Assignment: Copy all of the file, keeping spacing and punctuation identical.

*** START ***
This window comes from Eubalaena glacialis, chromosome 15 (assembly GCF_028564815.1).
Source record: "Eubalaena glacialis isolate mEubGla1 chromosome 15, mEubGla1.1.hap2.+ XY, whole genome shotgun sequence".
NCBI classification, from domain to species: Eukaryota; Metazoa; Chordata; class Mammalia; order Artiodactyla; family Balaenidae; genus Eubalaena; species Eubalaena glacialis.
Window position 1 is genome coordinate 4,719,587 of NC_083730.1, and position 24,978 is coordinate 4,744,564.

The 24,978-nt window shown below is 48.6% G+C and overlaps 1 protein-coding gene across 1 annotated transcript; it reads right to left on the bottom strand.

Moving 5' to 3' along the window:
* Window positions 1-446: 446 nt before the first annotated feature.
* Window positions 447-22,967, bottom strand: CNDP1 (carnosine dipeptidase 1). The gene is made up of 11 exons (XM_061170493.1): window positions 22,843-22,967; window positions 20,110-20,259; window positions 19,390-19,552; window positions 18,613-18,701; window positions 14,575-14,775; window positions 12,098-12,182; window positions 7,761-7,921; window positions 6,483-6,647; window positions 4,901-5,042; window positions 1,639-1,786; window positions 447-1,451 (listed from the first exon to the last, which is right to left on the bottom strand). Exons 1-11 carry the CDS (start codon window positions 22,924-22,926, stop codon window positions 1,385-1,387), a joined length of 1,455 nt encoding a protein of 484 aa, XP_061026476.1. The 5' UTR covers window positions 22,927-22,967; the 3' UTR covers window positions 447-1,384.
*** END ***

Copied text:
This window comes from Eubalaena glacialis, chromosome 15 (assembly GCF_028564815.1).
Source record: "Eubalaena glacialis isolate mEubGla1 chromosome 15, mEubGla1.1.hap2.+ XY, whole genome shotgun sequence".
NCBI classification, from domain to species: Eukaryota; Metazoa; Chordata; class Mammalia; order Artiodactyla; family Balaenidae; genus Eubalaena; species Eubalaena glacialis.
Window position 1 is genome coordinate 4,719,587 of NC_083730.1, and position 24,978 is coordinate 4,744,564.

The 24,978-nt window shown below is 48.6% G+C and overlaps 1 protein-coding gene across 1 annotated transcript; it reads right to left on the bottom strand.

Moving 5' to 3' along the window:
* Window positions 1-446: 446 nt before the first annotated feature.
* Window positions 447-22,967, bottom strand: CNDP1 (carnosine dipeptidase 1). The gene is made up of 11 exons (XM_061170493.1): window positions 22,843-22,967; window positions 20,110-20,259; window positions 19,390-19,552; window positions 18,613-18,701; window positions 14,575-14,775; window positions 12,098-12,182; window positions 7,761-7,921; window positions 6,483-6,647; window positions 4,901-5,042; window positions 1,639-1,786; window positions 447-1,451 (listed from the first exon to the last, which is right to left on the bottom strand). Exons 1-11 carry the CDS (start codon window positions 22,924-22,926, stop codon window positions 1,385-1,387), a joined length of 1,455 nt encoding a protein of 484 aa, XP_061026476.1. The 5' UTR covers window positions 22,927-22,967; the 3' UTR covers window positions 447-1,384.